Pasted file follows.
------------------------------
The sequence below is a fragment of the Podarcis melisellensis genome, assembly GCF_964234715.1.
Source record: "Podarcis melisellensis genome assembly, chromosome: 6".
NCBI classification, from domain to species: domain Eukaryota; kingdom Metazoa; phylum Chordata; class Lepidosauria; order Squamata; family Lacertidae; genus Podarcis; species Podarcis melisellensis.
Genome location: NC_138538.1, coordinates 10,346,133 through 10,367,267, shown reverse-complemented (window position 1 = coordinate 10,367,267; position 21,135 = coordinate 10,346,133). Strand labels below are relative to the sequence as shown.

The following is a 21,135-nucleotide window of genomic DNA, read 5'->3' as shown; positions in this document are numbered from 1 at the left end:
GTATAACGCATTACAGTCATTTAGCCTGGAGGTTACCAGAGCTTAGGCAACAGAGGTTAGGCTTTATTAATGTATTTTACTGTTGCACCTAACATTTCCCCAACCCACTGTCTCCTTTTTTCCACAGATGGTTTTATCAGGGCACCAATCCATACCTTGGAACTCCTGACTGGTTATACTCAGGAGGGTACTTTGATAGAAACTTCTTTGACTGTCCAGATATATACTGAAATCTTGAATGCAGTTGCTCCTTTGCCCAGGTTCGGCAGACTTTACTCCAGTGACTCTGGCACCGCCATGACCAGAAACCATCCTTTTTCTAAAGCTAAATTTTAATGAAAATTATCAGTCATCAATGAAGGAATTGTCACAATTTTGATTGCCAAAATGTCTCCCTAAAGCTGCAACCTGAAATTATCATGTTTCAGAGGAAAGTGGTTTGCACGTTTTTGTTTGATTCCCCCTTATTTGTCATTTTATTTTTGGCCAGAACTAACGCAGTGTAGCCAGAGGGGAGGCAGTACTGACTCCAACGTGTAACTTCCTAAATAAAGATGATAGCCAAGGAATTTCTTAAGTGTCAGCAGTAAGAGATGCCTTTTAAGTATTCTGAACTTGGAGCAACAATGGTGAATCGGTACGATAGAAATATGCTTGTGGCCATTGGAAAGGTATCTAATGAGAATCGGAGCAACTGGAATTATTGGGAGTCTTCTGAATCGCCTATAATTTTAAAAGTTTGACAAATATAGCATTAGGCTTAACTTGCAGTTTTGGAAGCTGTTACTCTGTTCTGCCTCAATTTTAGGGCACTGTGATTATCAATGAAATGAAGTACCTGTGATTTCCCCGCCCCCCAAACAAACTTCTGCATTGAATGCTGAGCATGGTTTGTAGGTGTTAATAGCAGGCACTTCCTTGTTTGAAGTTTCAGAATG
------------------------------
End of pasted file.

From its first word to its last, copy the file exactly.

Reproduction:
The sequence below is a fragment of the Podarcis melisellensis genome, assembly GCF_964234715.1.
Source record: "Podarcis melisellensis genome assembly, chromosome: 6".
NCBI classification, from domain to species: domain Eukaryota; kingdom Metazoa; phylum Chordata; class Lepidosauria; order Squamata; family Lacertidae; genus Podarcis; species Podarcis melisellensis.
Genome location: NC_138538.1, coordinates 10,346,133 through 10,367,267, shown reverse-complemented (window position 1 = coordinate 10,367,267; position 21,135 = coordinate 10,346,133). Strand labels below are relative to the sequence as shown.

The following is a 21,135-nucleotide window of genomic DNA, read 5'->3' as shown; positions in this document are numbered from 1 at the left end:
GTATAACGCATTACAGTCATTTAGCCTGGAGGTTACCAGAGCTTAGGCAACAGAGGTTAGGCTTTATTAATGTATTTTACTGTTGCACCTAACATTTCCCCAACCCACTGTCTCCTTTTTTCCACAGATGGTTTTATCAGGGCACCAATCCATACCTTGGAACTCCTGACTGGTTATACTCAGGAGGGTACTTTGATAGAAACTTCTTTGACTGTCCAGATATATACTGAAATCTTGAATGCAGTTGCTCCTTTGCCCAGGTTCGGCAGACTTTACTCCAGTGACTCTGGCACCGCCATGACCAGAAACCATCCTTTTTCTAAAGCTAAATTTTAATGAAAATTATCAGTCATCAATGAAGGAATTGTCACAATTTTGATTGCCAAAATGTCTCCCTAAAGCTGCAACCTGAAATTATCATGTTTCAGAGGAAAGTGGTTTGCACGTTTTTGTTTGATTCCCCCTTATTTGTCATTTTATTTTTGGCCAGAACTAACGCAGTGTAGCCAGAGGGGAGGCAGTACTGACTCCAACGTGTAACTTCCTAAATAAAGATGATAGCCAAGGAATTTCTTAAGTGTCAGCAGTAAGAGATGCCTTTTAAGTATTCTGAACTTGGAGCAACAATGGTGAATCGGTACGATAGAAATATGCTTGTGGCCATTGGAAAGGTATCTAATGAGAATCGGAGCAACTGGAATTATTGGGAGTCTTCTGAATCGCCTATAATTTTAAAAGTTTGACAAATATAGCATTAGGCTTAACTTGCAGTTTTGGAAGCTGTTACTCTGTTCTGCCTCAATTTTAGGGCACTGTGATTATCAATGAAATGAAGTACCTGTGATTTCCCCGCCCCCCAAACAAACTTCTGCATTGAATGCTGAGCATGGTTTGTAGGTGTTAATAGCAGGCACTTCCTTGTTTGAAGTTTCAGAATG